Time Management: Do You Tithe Your Time?

 

Time management

Time Management–Do You Tithe Your Time?

 Time Management: Do You Tithe Your Time?

Richard Hollerman

Time management? Do you tithe your time? How do you use your time? Do you give the Lord what He is due–every day, every hour, every moment?

Many people are under the impression that Christians in our day are to tithe their financial income.  They would say that the follower of Jesus should devote one-tenth of his wages to the Lord.  Sometimes this is made a formal requirement of a church or at least it is highly recommended.  The Old Testament is cited to prove this assertion.  In our booklet and website article, “Christian Giving,” we seek to show that there are serious negatives to this practice.  One of these is that people somehow conclude that if they give 10 percent of their income, they are free to use the remaining 90 percent in any way they choose.  After all, the Lord owns a tenth while the Christian supposedly owns nine-tenths.

In the study mentioned above, we show that all of our income belongs to the Lord and we should give as much as we can to the work of the Lord!  We are responsible to use all of it in a loving and responsible way, both for the Lord’s work directly as well as other believers who are in spiritual, physical, and material need.

While we do not stress the tithe and think that it has been the cause of much harm, it has occurred to us that we don’t do the same with our other stewardship—the use of our time.  God gives each of us 24 hours in a day and 168 hours in a week.  Do we tithe the time that God has allotted us?  If we insist on a tithe of our income, why not a tithe of our time?

How much would a tithe of our time be?  Since there are 24 hours in a day, a tithe of this would be 144 minutes, which is one-tenth of the 1,440 minutes in a day.  This would be two hours and 24 minutes tithe each day.  If we look at this in a week, a tithe of our weekly time would amount to 1,008 minutes (one-tenth of 10,080 minutes), or 16 hours and 48 minutes.  Do we devote this much of our time to the Lord and His work?

Is it too much to devote this time to our God who has redeemed us through Christ?  We know that all of our time—all 168 hours in a week—belongs to God.  But do we use a mere 16 or 17 hours of this directly in spiritual works and pursuits?  Consider your own life.

If we go to Christian meetings three times a week for an average of two hours a time, this would be six hours in meetings in a week.  If we read our Bible for an hour a day and pray for an hour a day, this would be fourteen more hours a week.  The total would be twenty hours a week, a little more than a tithe of our time.  Here is the tally:

  • Six hours in Christian meetings
  • Seven hours reading and studying Scripture
  • Seven hours praying to and worshiping the Lord

I am confident that most professing Christians don’t devote this much to the Lord in a direct way.  Yes, it is true that raising a family, earning a living, sleeping, exercising, and doing good deeds to those in need are all God’s will and all of this takes time—much time.  We can’t compartmentalize the Lord and say that certain time belongs to Him while certain other time belongs to us.  No, He owns all of our time just as He owns all of our money and possessions.  We just want to suggest to those with sensitive hearts that we need to be giving more of our time to spiritual pursuits.  Sadly, many professing Christians may only gather with others in meetings for two hours a week, and may only read Scripture for ten minutes a day and pray for a mere fifteen minutes.  This would be a mere 3.4 percent of one’s weekly time.  Is this reasonable in light of God’s rich blessings poured on us?  Is it logical that we give the Lord so little in light of His amazing grace, His tender mercies, and His steadfast love?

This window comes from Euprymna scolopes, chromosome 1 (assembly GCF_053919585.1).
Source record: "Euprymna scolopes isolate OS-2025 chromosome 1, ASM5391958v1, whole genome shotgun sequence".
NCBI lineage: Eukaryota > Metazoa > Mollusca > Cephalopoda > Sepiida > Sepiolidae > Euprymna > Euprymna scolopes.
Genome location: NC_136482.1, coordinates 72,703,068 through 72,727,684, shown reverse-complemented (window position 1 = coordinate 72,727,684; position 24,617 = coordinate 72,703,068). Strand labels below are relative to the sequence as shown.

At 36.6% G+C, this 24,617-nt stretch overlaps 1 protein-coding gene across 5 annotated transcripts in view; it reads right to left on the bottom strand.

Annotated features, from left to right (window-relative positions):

We are aware that we do many other things to serve the Lord, such as helping the needy, caring for the distressed, serving the weak and sick, and working to keep the Christian meeting place neat and clean.  Thus, we should not take this little article as a blueprint for our Christian work.  This would be legalism, pure and simple.

Just as many Christians are able to give much more than a tithe of their income to the Lord and His work, many Christians may be able to give more than a tithe of their time.  For instance, a retiree may be able to give much more of his time to the Lord’s work than a wage-earner.  He has 40 or 50 additional hours as compared to the one who is employed in secular work.  Sadly, many older men and women selfishly look on retirement as a time to have fun each day, going fishing and playing golf, or watching the foolishness on television.  This is deplorable and surely they will need to give account to the Lord for their pleasure-seeking, waste of time, and irresponsibility.  The man who retires from a regular job and an older woman who has no children or job have the excellent opportunity to give much more of their time to prayer, to Bible reading, to visiting the sick, to teaching new converts, and preaching to the lost.  Much needs to be done and much can be done!

One more thought might be inserted here.  We all come from different backgrounds and different stations in life.  Each of us has unique gifts and capacities, resources and potentials, in life.  God expects us to use what He has given to us in the best possible way—laying up treasure in heaven rather than riches on earth.  God knows how much time you should give back to the Lord.  It is up to us to do what we can with what we have.

We only want to stir the conscience of sincere believers and encourage us all to give the Lord all that we can—in time as well as in money.  Anything less is unworthy of our God and King.

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